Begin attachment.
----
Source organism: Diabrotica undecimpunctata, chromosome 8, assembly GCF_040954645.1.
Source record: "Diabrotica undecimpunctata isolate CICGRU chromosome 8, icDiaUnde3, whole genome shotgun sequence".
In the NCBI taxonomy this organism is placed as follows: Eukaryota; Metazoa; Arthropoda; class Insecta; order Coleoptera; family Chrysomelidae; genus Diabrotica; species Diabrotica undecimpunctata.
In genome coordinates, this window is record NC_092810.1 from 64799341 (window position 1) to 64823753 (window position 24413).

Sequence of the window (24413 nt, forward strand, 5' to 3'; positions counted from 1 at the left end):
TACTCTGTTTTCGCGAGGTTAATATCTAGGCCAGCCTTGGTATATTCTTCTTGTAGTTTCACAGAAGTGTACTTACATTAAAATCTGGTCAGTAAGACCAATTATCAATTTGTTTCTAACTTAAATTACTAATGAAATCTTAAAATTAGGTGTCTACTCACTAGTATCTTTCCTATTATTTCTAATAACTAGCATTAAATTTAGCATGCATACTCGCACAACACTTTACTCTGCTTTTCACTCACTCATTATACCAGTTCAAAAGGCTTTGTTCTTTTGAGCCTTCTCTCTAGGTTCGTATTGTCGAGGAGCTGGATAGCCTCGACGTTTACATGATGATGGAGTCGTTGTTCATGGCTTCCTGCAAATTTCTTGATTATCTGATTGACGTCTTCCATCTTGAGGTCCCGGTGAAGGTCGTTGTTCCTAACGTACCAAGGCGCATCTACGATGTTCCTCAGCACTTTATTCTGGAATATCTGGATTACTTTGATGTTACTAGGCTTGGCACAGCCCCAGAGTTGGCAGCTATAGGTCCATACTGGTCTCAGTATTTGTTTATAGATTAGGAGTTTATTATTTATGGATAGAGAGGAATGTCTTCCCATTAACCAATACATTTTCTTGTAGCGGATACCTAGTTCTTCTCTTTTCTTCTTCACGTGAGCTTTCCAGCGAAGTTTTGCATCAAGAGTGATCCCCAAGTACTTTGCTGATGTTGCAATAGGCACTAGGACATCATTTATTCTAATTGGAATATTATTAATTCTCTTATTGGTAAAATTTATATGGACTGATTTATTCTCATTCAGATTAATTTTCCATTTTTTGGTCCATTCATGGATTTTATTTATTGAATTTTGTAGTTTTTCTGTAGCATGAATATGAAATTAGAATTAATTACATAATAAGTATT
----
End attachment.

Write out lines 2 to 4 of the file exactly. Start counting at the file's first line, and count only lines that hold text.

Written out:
Source record: "Diabrotica undecimpunctata isolate CICGRU chromosome 8, icDiaUnde3, whole genome shotgun sequence".
In the NCBI taxonomy this organism is placed as follows: Eukaryota; Metazoa; Arthropoda; class Insecta; order Coleoptera; family Chrysomelidae; genus Diabrotica; species Diabrotica undecimpunctata.
In genome coordinates, this window is record NC_092810.1 from 64799341 (window position 1) to 64823753 (window position 24413).